Adheres to the Office of the President. Executive privilege is not a personal privilege, but one that adheres to the Office of the President. It exists to protect public interest, not to benefit a particular public official. Its purpose, among others, is to assure that the nation will receive the benefit of candid, objective and untrammeled communication and exchange of information between the President and his/her advisers in the process of shaping or forming policies and arriving at decisions in the exercise of the functions of the Presidency under the Constitution. (Neri v. Senate Committee on Accountabilty of Public Officers and Investigations, En Banc, G.R. No. 180643, 04 September 2008)

Same; Akin to confidentiality of judicial deliberations. The confidentiality of the President’s conversations and correspondence is not unique. It is akin to the confidentiality of judicial deliberations. It possesses the same value as the right to privacy of all citizens and more, because it is dictated by public interest and the constitutionally ordained separation of governmental powers. (Ibid.)

Rooted on separation of powers. Executive privilege is rooted on the doctrine of separation of powers, a basic postulate that forbids one branch of government to exercise powers belonging to another co-equal branch; or for one branch to interfere with the other’s performance of its constitutionally-assigned functions. It is partly in recognition of the doctrine that “presidential conversations, correspondences, or discussions during closed-door Cabinet meetings which, like internal-deliberations of the Supreme Court… or executive sessions of either house of Congress… cannot be pried open by a co-equal branch of government.” (Neri v. Senate Committee on Accountabilty of Public Officers and Investigations, 2007 case, supra.)

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BAR EXAM QUESTION

(Question A.6, Political Law, 2019 Bar Exam)

A committee of the Senate invited Mr. X and Mr. Y, the Secretary of Foreign Affairs and Secretary of Energy, respectively, as resource speakers for an inquiry in aid legislation. Mr. X refused to attend, arguing that the Senate, not its committee, has the power to compel attendance. Meanwhile, Mr. Y attended the committee hearing but upon being asked about discussions made during a closed-door cabinet meeting, he refused to answer invoking executive privilege. The committee members insisted that Mr. Y answer the question pursuant to the right of Congress to information from the executive branch.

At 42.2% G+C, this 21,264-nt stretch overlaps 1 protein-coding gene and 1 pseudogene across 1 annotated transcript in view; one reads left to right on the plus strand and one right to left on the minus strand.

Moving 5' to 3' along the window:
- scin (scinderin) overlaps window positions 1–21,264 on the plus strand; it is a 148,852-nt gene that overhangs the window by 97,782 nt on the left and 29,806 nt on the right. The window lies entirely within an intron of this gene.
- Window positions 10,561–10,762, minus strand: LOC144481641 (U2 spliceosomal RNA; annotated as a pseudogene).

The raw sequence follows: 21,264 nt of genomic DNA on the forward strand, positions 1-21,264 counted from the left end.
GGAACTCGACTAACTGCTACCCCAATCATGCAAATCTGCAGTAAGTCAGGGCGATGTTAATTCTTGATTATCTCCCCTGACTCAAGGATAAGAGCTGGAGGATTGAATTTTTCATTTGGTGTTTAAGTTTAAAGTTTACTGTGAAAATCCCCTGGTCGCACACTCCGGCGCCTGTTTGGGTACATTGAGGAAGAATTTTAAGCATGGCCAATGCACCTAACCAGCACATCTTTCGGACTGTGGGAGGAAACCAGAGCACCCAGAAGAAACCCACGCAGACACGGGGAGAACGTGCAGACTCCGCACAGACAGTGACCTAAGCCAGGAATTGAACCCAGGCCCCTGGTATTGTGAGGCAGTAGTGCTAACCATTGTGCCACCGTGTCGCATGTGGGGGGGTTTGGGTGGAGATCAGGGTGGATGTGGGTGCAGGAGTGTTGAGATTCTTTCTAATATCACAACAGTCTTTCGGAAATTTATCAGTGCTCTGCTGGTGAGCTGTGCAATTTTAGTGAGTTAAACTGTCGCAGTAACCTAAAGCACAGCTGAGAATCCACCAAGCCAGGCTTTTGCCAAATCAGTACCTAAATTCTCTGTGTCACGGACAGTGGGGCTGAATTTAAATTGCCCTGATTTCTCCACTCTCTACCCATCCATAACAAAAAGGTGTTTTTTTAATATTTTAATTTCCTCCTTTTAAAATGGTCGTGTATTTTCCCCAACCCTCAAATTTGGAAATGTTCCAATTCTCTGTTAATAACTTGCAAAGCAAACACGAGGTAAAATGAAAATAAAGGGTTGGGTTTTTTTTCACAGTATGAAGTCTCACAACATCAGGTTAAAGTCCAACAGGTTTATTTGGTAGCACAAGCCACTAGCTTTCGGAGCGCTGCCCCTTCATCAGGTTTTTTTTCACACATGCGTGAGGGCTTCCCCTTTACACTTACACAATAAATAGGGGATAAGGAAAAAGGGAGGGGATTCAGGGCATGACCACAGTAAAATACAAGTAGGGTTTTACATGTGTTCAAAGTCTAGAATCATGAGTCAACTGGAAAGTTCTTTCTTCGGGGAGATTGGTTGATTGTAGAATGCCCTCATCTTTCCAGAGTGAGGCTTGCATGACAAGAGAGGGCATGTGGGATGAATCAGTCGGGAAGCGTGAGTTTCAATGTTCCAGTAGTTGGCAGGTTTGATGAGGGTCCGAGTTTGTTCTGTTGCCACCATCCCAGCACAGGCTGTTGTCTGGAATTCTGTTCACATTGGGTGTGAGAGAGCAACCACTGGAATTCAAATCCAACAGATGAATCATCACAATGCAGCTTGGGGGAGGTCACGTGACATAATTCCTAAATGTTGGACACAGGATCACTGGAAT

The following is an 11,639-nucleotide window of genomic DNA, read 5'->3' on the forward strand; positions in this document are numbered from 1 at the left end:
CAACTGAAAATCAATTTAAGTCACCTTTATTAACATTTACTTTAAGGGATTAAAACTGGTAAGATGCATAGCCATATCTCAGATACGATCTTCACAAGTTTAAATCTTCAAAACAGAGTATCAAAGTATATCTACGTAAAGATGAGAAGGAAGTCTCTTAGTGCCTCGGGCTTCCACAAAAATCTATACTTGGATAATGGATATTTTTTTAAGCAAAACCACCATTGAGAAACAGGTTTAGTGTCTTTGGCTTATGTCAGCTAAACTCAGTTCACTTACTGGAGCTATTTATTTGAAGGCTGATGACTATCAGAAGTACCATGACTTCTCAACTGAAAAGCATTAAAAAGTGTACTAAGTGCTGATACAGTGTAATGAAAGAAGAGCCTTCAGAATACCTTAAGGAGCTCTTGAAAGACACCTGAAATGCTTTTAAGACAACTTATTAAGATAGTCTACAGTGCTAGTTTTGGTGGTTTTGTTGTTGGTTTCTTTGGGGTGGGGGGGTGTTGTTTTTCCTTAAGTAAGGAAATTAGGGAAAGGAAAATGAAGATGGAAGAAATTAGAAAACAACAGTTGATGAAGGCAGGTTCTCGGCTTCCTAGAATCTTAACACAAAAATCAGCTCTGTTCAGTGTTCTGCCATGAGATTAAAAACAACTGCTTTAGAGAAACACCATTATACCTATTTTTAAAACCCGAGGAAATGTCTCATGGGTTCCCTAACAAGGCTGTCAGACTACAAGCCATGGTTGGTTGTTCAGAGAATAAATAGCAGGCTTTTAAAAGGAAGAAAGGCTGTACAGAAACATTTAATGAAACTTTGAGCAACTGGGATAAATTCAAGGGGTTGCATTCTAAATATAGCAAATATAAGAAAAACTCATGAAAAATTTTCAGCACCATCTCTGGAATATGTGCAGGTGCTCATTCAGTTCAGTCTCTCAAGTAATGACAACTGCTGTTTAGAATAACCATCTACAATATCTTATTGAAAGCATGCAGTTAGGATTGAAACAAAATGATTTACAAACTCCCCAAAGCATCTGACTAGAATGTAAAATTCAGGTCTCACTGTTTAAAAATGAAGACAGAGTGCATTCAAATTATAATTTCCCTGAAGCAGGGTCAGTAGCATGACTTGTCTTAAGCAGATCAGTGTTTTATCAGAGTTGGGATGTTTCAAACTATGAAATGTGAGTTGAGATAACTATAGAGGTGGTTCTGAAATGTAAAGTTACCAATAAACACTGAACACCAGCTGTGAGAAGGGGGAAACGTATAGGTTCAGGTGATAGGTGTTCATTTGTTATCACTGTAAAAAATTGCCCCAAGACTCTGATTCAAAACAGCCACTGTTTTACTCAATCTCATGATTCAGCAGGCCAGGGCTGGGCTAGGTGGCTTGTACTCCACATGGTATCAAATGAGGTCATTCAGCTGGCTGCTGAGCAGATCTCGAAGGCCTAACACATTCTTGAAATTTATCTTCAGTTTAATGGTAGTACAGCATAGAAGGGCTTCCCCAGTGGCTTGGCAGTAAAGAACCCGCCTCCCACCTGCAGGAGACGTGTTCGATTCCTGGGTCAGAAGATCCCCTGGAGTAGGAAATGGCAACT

(b) Is Mr. Y’s refusal to answer based on executive privilege valid? Explain. (2.5%)

Suggested Answer:

No. Answer

Under jurisprudence, it is only the President who can invoke executive privilege. When an official is being summoned by Congress on a matter which, in his own judgment, might be covered by executive privilege, he must be afforded reasonable time to inform the President or the Executive Secretary of the possible need for invoking the privilege. Rule

In the case at bar, there is no indication that Mr. Y consulted with the President and was thereafter directed to invoke executive privilege on behalf of the President. Apply

Thus, Mr. Y’s refusal to answer based on executive privilege was not valid. Conclusion

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2. Inhibitions

Avoid conflict of interest. The President and Vice-President shall strictly avoid conflict of interest in the conduct of their office. (Section 13, Article VII, Ibid.)

3. Disqualifications

Holding any other office or employment.

The President, Vice-President, the Members of the Cabinet, and their deputies or assistants shall not, unless otherwise provided in this Constitution, hold any other office or employment during their tenure. (Ibid.)

Practicing any profession. They shall not, during said tenure, directly or indirectly, practice any other profession… (Ibid.)

Participating in any business. They shall not, during said tenure, directly or indirectly… participate in any business… (Ibid.)

Be financially interested in any Government transaction. They shall not, during said tenure, directly or indirectly… be financially interested in any contract with, or in any franchise, or special privilege granted by the Government or any subdivision, agency, or instrumentality thereof, including government-owned or controlled corporations or their subsidiaries. (Ibid.)